Cooking With Pet Fur
After reading many wonderful hubs on cooking techniques, I thought one had been totally looked over: cooking with pet fur. To truly understand the technique, one only has to live in a house with one or more furry friends and have one or all of them shedding at the same time. Anyone who has pets surely knows what I’m referring to. If you’re one of those people and you don’t want other people to know that you’re indeed one of those people, read on for techniques on cooking with pet fur in your kitchen.
Cute Furry PetsClick thumbnail to view full-size
The Avoidance Technique
Are you a forgetful housekeeper? Is your pet constantly shedding during not just one, but all seasons of the year? Is it difficult to remember the last time you swept the kitchen floor? Perhaps you have also deluded yourself into believing that Charlotte the spider is residing in the upper left hand corner of your pantry. If this sounds familiar, you’re adept at avoidance techniques. While you know that there is fur under your kitchen stove and possibly on the verge of causing a fire under your refrigerator, you’ll ignore it until you actually see the puffs of smoke curling up from the floor. It isn’t that you’ve forgotten to clean, but rather you choose not to clean. In the back of your mind you’re thinking there really is such a thing as dust bunnies – and they are your little friends.
The Swat and Swish Technique
The swat and swish technique assumes that you are only cooking for one person and no one else. Why? Because if you were preparing food for someone else using this method than you should be hauled away and locked up by the Department of Health. A swatter is someone who sees pet fur floating around their kitchen and simply swats it away with their hand. This most often happens during the cool months when the heater is on frequently. When the heat comes on, the fur doth fly, usually right into that soup you’re cooking on the stove. This is where the swish comes in; simply swish a slotted spoon across the top of the cooking pot and remove those pesky pet hairs. No one will know this ever happened- it will be our little secret!
The "I'm So Shocked!" Technique
Even the cleanest cook who has pets can make a mistake, especially if a pet is involved. Sure, you can say “Holy Frijoles! How did that get in there?”- but eventually that excuse is going to wear a little thin. The trick is to keep your shock genuine by using cutesy food-related sayings (like holy frijoles), and clapping one hand across your mouth in mock-shock while using the other to grab the offending plate or bowl containing the pet fur. Trot that dish back into the kitchen and remove the offending fur. A real friend or family member will forgive your transgression, and if you’re lucky, take you out to dinner the next time. This is a win-win situation for the pet owner and the poor individual subjected to pie a la pet fur.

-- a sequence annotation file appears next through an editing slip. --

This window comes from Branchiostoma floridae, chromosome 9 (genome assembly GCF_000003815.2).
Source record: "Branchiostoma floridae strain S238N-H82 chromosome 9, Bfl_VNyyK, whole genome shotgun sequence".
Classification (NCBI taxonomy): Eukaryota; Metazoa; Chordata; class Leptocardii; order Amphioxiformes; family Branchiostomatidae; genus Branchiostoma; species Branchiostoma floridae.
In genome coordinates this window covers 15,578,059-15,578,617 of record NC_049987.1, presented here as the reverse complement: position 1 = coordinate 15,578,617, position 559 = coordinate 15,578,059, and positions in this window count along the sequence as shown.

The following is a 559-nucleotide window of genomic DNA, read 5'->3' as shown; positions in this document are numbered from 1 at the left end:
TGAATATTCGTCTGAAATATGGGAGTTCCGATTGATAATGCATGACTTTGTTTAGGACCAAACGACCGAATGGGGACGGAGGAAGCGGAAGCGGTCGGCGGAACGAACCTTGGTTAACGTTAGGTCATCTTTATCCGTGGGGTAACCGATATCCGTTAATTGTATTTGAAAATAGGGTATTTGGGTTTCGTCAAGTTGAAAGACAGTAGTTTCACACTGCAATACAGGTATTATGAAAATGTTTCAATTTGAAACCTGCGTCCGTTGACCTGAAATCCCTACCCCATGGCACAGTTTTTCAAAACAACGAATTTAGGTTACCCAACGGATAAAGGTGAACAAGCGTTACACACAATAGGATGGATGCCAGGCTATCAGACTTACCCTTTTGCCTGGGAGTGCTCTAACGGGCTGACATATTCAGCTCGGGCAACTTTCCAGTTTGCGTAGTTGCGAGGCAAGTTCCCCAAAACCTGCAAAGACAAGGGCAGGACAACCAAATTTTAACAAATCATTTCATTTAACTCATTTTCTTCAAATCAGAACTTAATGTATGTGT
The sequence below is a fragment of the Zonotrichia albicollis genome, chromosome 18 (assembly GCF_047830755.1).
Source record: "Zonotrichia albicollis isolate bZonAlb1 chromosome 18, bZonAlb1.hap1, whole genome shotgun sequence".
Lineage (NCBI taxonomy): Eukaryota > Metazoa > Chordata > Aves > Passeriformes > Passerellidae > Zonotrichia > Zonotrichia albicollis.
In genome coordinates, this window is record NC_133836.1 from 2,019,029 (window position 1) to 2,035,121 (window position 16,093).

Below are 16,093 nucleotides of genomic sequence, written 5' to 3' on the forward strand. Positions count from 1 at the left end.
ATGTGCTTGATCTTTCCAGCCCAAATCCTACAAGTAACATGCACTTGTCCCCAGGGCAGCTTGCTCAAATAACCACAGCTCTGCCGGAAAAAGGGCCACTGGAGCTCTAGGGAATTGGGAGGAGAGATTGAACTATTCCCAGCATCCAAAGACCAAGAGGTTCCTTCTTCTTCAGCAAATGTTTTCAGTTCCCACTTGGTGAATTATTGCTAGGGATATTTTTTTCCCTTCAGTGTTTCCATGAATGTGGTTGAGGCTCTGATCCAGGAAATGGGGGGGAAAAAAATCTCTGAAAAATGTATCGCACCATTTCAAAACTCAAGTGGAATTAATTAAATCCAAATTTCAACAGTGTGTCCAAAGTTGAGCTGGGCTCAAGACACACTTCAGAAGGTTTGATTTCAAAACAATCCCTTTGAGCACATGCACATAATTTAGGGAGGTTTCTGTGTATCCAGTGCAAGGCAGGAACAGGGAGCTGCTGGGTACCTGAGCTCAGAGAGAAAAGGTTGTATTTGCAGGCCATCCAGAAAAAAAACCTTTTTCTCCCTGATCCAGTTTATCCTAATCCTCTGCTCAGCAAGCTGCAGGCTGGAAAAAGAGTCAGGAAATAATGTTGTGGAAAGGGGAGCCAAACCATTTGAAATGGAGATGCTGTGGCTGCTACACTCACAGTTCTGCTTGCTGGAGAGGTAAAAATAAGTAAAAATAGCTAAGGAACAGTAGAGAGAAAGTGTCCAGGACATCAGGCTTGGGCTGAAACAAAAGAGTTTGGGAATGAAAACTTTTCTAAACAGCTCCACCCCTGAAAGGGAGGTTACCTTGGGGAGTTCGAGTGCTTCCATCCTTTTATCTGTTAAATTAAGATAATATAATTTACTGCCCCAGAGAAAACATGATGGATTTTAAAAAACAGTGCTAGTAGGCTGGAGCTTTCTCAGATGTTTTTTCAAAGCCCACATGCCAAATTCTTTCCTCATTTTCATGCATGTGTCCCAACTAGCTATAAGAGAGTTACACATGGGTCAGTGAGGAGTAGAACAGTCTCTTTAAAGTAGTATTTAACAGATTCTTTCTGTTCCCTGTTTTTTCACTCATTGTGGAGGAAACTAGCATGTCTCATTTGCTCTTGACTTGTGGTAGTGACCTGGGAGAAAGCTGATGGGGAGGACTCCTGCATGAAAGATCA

A Word to the Wise - Which Probably Isn't You
Before you shave or use a depilatory product on your pet, or if you can afford it, buy a hairless pet, consider the easier way out- clean your kitchen before cooking. While I’ve had some friends try and convince me that “pet hair adds flavor,” I’m just not buying it. Perhaps I will when I’m old and my eyesight has failed. I hope at that point, as I’m surrounded by 40 cats and a few dogs, that my tongue can no longer taste or identify the presence of pet fur in my food. If you’re really not up to cleaning, just cook for yourself and spare the rest of us your culinary surprises. Honest- we won’t mind; in fact, we’ll be grateful!
Do You Cook With Pet Fur?
Do you clean your kitchen before cooking? (Assuming you have furry pets!)See results without voting
More by this Author
Explanation for the newly diagnosed and their caregivers about Lupus. Tips about living with the disease, exercise and saying "no."
Tips on writing for others as a ghost writer. Includes info on how to avoid being scammed, contracts and setting your own terms.
Maple tree problems and solutions. Includes photo gallery of pests and diseases. Offers advice on treating common pests, diseases and weather-related problems.